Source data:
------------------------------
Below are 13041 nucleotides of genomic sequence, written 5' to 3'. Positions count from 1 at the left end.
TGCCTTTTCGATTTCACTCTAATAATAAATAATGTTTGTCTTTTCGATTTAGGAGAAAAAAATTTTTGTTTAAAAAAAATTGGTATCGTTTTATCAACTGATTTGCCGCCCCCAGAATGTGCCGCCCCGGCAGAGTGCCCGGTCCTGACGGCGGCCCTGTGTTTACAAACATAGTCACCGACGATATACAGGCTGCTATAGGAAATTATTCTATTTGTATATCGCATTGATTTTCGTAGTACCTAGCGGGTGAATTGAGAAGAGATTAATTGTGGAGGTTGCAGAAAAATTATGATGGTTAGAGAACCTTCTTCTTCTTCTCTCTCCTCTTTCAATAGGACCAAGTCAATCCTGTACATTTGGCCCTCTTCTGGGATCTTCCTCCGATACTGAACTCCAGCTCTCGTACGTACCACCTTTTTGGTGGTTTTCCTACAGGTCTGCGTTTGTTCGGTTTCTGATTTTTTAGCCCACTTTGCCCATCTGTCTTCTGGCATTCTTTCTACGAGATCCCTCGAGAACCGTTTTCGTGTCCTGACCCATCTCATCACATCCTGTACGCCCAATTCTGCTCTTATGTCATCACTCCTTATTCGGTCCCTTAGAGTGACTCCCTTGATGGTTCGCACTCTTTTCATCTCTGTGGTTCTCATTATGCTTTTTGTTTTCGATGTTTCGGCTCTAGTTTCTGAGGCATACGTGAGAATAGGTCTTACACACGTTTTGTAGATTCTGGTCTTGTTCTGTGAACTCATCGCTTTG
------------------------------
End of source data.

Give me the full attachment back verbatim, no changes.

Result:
Below are 13041 nucleotides of genomic sequence, written 5' to 3'. Positions count from 1 at the left end.
TGCCTTTTCGATTTCACTCTAATAATAAATAATGTTTGTCTTTTCGATTTAGGAGAAAAAAATTTTTGTTTAAAAAAAATTGGTATCGTTTTATCAACTGATTTGCCGCCCCCAGAATGTGCCGCCCCGGCAGAGTGCCCGGTCCTGACGGCGGCCCTGTGTTTACAAACATAGTCACCGACGATATACAGGCTGCTATAGGAAATTATTCTATTTGTATATCGCATTGATTTTCGTAGTACCTAGCGGGTGAATTGAGAAGAGATTAATTGTGGAGGTTGCAGAAAAATTATGATGGTTAGAGAACCTTCTTCTTCTTCTCTCTCCTCTTTCAATAGGACCAAGTCAATCCTGTACATTTGGCCCTCTTCTGGGATCTTCCTCCGATACTGAACTCCAGCTCTCGTACGTACCACCTTTTTGGTGGTTTTCCTACAGGTCTGCGTTTGTTCGGTTTCTGATTTTTTAGCCCACTTTGCCCATCTGTCTTCTGGCATTCTTTCTACGAGATCCCTCGAGAACCGTTTTCGTGTCCTGACCCATCTCATCACATCCTGTACGCCCAATTCTGCTCTTATGTCATCACTCCTTATTCGGTCCCTTAGAGTGACTCCCTTGATGGTTCGCACTCTTTTCATCTCTGTGGTTCTCATTATGCTTTTTGTTTTCGATGTTTCGGCTCTAGTTTCTGAGGCATACGTGAGAATAGGTCTTACACACGTTTTGTAGATTCTGGTCTTGTTCTGTGAACTCATCGCTTTG